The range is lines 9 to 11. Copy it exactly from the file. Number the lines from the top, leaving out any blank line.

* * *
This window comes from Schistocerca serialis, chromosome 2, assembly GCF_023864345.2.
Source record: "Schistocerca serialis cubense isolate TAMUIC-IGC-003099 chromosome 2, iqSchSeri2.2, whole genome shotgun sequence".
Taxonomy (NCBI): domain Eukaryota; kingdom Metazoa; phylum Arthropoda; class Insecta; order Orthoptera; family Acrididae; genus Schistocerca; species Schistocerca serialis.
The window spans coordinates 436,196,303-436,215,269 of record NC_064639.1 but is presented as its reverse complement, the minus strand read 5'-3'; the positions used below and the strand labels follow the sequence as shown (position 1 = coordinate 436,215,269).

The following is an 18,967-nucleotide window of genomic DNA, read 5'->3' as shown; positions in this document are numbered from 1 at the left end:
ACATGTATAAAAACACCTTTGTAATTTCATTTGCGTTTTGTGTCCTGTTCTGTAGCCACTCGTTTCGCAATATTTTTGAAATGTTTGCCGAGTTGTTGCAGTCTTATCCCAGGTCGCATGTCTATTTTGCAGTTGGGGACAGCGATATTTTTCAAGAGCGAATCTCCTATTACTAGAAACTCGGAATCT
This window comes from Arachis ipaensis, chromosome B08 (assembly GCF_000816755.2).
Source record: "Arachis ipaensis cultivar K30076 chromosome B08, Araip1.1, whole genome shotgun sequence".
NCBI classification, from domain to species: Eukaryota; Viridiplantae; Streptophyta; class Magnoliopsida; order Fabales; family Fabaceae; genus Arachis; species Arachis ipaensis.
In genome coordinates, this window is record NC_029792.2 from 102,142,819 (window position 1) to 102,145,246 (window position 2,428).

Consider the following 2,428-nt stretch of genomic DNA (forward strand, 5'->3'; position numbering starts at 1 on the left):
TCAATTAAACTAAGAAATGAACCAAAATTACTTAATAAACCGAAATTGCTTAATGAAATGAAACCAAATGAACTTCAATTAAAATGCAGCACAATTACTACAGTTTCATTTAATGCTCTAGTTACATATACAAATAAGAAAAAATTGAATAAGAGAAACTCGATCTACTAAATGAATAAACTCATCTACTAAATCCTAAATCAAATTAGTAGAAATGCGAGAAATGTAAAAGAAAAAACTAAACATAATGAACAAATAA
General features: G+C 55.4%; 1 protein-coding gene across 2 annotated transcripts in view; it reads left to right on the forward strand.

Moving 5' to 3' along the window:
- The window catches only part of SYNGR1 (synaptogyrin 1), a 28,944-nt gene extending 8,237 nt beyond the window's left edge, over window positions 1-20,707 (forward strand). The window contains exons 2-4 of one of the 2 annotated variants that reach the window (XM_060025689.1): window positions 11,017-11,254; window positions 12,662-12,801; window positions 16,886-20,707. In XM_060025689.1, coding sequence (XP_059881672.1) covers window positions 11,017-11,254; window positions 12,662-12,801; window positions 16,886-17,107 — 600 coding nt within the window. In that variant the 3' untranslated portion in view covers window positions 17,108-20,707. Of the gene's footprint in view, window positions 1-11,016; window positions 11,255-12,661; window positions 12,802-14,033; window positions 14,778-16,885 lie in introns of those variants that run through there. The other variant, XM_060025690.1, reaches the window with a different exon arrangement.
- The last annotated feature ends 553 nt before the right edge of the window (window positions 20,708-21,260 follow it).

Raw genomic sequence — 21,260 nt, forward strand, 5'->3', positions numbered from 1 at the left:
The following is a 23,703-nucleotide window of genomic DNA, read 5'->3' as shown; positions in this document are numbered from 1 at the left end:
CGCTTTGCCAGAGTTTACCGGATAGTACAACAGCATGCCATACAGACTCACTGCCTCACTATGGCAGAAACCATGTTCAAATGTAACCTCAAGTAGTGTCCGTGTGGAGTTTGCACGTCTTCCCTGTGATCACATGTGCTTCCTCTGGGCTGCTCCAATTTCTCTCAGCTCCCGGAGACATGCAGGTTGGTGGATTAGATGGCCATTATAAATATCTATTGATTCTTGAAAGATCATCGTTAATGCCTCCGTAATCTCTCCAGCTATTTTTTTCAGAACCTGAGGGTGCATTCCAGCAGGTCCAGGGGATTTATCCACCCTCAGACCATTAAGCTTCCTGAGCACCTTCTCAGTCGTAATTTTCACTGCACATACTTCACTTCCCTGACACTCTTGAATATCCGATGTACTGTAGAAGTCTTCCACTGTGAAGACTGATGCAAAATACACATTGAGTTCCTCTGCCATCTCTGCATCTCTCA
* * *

NCBI classification, from domain to species: Eukaryota; Viridiplantae; Streptophyta; class Magnoliopsida; order Fabales; family Fabaceae; genus Arachis; species Arachis ipaensis.
In genome coordinates, this window is record NC_029792.2 from 102,142,819 (window position 1) to 102,145,246 (window position 2,428).

Consider the following 2,428-nt stretch of genomic DNA (forward strand, 5'->3'; position numbering starts at 1 on the left):